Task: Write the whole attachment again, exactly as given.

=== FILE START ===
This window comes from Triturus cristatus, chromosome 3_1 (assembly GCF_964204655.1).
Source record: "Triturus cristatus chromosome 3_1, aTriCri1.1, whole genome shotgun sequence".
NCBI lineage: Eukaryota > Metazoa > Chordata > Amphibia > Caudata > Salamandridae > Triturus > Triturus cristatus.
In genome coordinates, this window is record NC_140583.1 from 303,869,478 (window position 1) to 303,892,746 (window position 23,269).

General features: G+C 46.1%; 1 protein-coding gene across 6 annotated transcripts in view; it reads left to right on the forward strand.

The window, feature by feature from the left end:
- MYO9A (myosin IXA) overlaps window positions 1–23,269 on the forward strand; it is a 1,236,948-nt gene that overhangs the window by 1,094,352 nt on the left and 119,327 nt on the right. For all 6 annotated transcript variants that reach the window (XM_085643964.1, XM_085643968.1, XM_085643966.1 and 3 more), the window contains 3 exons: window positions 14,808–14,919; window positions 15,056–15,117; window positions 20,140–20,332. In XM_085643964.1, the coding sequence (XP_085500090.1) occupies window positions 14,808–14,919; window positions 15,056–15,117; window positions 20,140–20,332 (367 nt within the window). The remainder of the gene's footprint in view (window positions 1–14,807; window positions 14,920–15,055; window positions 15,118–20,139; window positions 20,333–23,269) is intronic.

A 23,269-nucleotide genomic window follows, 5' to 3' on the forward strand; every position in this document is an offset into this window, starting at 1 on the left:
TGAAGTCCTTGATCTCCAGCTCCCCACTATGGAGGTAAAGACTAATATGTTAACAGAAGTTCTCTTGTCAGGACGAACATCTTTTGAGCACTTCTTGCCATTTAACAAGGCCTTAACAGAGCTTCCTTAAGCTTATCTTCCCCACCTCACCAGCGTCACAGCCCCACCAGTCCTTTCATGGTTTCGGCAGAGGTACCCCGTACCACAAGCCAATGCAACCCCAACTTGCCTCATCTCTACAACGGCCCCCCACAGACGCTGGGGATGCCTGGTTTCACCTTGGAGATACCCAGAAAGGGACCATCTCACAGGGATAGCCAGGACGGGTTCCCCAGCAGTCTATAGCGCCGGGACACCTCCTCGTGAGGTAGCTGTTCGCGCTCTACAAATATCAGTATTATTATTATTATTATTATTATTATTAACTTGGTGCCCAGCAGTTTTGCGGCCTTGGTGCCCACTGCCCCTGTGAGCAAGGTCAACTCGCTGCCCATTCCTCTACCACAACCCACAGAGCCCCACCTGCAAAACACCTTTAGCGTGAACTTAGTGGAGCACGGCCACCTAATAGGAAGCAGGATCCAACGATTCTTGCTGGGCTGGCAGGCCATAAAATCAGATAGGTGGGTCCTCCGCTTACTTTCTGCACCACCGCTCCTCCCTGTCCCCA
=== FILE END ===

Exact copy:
This window comes from Triturus cristatus, chromosome 3_1 (assembly GCF_964204655.1).
Source record: "Triturus cristatus chromosome 3_1, aTriCri1.1, whole genome shotgun sequence".
NCBI lineage: Eukaryota > Metazoa > Chordata > Amphibia > Caudata > Salamandridae > Triturus > Triturus cristatus.
In genome coordinates, this window is record NC_140583.1 from 303,869,478 (window position 1) to 303,892,746 (window position 23,269).

General features: G+C 46.1%; 1 protein-coding gene across 6 annotated transcripts in view; it reads left to right on the forward strand.

The window, feature by feature from the left end:
- MYO9A (myosin IXA) overlaps window positions 1–23,269 on the forward strand; it is a 1,236,948-nt gene that overhangs the window by 1,094,352 nt on the left and 119,327 nt on the right. For all 6 annotated transcript variants that reach the window (XM_085643964.1, XM_085643968.1, XM_085643966.1 and 3 more), the window contains 3 exons: window positions 14,808–14,919; window positions 15,056–15,117; window positions 20,140–20,332. In XM_085643964.1, the coding sequence (XP_085500090.1) occupies window positions 14,808–14,919; window positions 15,056–15,117; window positions 20,140–20,332 (367 nt within the window). The remainder of the gene's footprint in view (window positions 1–14,807; window positions 14,920–15,055; window positions 15,118–20,139; window positions 20,333–23,269) is intronic.

A 23,269-nucleotide genomic window follows, 5' to 3' on the forward strand; every position in this document is an offset into this window, starting at 1 on the left:
TGAAGTCCTTGATCTCCAGCTCCCCACTATGGAGGTAAAGACTAATATGTTAACAGAAGTTCTCTTGTCAGGACGAACATCTTTTGAGCACTTCTTGCCATTTAACAAGGCCTTAACAGAGCTTCCTTAAGCTTATCTTCCCCACCTCACCAGCGTCACAGCCCCACCAGTCCTTTCATGGTTTCGGCAGAGGTACCCCGTACCACAAGCCAATGCAACCCCAACTTGCCTCATCTCTACAACGGCCCCCCACAGACGCTGGGGATGCCTGGTTTCACCTTGGAGATACCCAGAAAGGGACCATCTCACAGGGATAGCCAGGACGGGTTCCCCAGCAGTCTATAGCGCCGGGACACCTCCTCGTGAGGTAGCTGTTCGCGCTCTACAAATATCAGTATTATTATTATTATTATTATTATTATTAACTTGGTGCCCAGCAGTTTTGCGGCCTTGGTGCCCACTGCCCCTGTGAGCAAGGTCAACTCGCTGCCCATTCCTCTACCACAACCCACAGAGCCCCACCTGCAAAACACCTTTAGCGTGAACTTAGTGGAGCACGGCCACCTAATAGGAAGCAGGATCCAACGATTCTTGCTGGGCTGGCAGGCCATAAAATCAGATAGGTGGGTCCTCCGCTTACTTTCTGCACCACCGCTCCTCCCTGTCCCCA